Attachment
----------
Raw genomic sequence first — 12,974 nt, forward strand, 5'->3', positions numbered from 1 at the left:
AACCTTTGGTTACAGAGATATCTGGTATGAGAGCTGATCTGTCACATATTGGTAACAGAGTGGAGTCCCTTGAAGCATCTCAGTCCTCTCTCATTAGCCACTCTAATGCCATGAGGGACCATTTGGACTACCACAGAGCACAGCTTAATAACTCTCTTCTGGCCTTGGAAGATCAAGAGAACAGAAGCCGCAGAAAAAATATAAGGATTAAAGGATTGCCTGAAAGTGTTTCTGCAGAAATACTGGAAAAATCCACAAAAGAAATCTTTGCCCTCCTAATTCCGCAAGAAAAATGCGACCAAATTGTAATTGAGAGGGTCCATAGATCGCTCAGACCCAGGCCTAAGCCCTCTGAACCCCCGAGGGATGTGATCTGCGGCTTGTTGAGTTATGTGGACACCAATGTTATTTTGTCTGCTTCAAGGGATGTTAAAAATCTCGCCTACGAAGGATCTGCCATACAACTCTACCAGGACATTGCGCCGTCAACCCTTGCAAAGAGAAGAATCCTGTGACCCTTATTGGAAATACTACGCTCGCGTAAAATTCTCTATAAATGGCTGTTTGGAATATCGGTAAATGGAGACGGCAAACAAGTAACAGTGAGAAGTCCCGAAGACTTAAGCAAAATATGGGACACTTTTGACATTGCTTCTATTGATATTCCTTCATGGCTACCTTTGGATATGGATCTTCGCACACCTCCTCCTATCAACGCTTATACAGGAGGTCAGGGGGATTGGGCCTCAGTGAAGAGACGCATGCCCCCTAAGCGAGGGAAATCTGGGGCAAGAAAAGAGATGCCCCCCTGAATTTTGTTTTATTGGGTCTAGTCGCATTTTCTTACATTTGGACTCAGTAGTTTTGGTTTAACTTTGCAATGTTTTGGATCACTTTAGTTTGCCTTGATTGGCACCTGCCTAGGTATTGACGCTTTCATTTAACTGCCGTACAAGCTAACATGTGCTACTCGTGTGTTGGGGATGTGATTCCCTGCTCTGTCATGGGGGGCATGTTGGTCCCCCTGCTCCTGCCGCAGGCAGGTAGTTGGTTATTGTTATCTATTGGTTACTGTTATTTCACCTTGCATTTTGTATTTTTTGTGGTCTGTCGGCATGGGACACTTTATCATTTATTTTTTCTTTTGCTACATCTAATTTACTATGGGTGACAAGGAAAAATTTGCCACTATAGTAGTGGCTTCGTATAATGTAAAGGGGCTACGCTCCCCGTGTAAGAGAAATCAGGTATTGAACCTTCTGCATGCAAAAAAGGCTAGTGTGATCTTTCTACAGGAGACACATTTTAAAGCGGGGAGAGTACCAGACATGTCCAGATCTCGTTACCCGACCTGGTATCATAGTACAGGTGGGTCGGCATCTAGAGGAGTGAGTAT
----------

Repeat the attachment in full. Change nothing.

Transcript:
Raw genomic sequence first — 12,974 nt, forward strand, 5'->3', positions numbered from 1 at the left:
AACCTTTGGTTACAGAGATATCTGGTATGAGAGCTGATCTGTCACATATTGGTAACAGAGTGGAGTCCCTTGAAGCATCTCAGTCCTCTCTCATTAGCCACTCTAATGCCATGAGGGACCATTTGGACTACCACAGAGCACAGCTTAATAACTCTCTTCTGGCCTTGGAAGATCAAGAGAACAGAAGCCGCAGAAAAAATATAAGGATTAAAGGATTGCCTGAAAGTGTTTCTGCAGAAATACTGGAAAAATCCACAAAAGAAATCTTTGCCCTCCTAATTCCGCAAGAAAAATGCGACCAAATTGTAATTGAGAGGGTCCATAGATCGCTCAGACCCAGGCCTAAGCCCTCTGAACCCCCGAGGGATGTGATCTGCGGCTTGTTGAGTTATGTGGACACCAATGTTATTTTGTCTGCTTCAAGGGATGTTAAAAATCTCGCCTACGAAGGATCTGCCATACAACTCTACCAGGACATTGCGCCGTCAACCCTTGCAAAGAGAAGAATCCTGTGACCCTTATTGGAAATACTACGCTCGCGTAAAATTCTCTATAAATGGCTGTTTGGAATATCGGTAAATGGAGACGGCAAACAAGTAACAGTGAGAAGTCCCGAAGACTTAAGCAAAATATGGGACACTTTTGACATTGCTTCTATTGATATTCCTTCATGGCTACCTTTGGATATGGATCTTCGCACACCTCCTCCTATCAACGCTTATACAGGAGGTCAGGGGGATTGGGCCTCAGTGAAGAGACGCATGCCCCCTAAGCGAGGGAAATCTGGGGCAAGAAAAGAGATGCCCCCCTGAATTTTGTTTTATTGGGTCTAGTCGCATTTTCTTACATTTGGACTCAGTAGTTTTGGTTTAACTTTGCAATGTTTTGGATCACTTTAGTTTGCCTTGATTGGCACCTGCCTAGGTATTGACGCTTTCATTTAACTGCCGTACAAGCTAACATGTGCTACTCGTGTGTTGGGGATGTGATTCCCTGCTCTGTCATGGGGGGCATGTTGGTCCCCCTGCTCCTGCCGCAGGCAGGTAGTTGGTTATTGTTATCTATTGGTTACTGTTATTTCACCTTGCATTTTGTATTTTTTGTGGTCTGTCGGCATGGGACACTTTATCATTTATTTTTTCTTTTGCTACATCTAATTTACTATGGGTGACAAGGAAAAATTTGCCACTATAGTAGTGGCTTCGTATAATGTAAAGGGGCTACGCTCCCCGTGTAAGAGAAATCAGGTATTGAACCTTCTGCATGCAAAAAAGGCTAGTGTGATCTTTCTACAGGAGACACATTTTAAAGCGGGGAGAGTACCAGACATGTCCAGATCTCGTTACCCGACCTGGTATCATAGTACAGGTGGGTCGGCATCTAGAGGAGTGAGTAT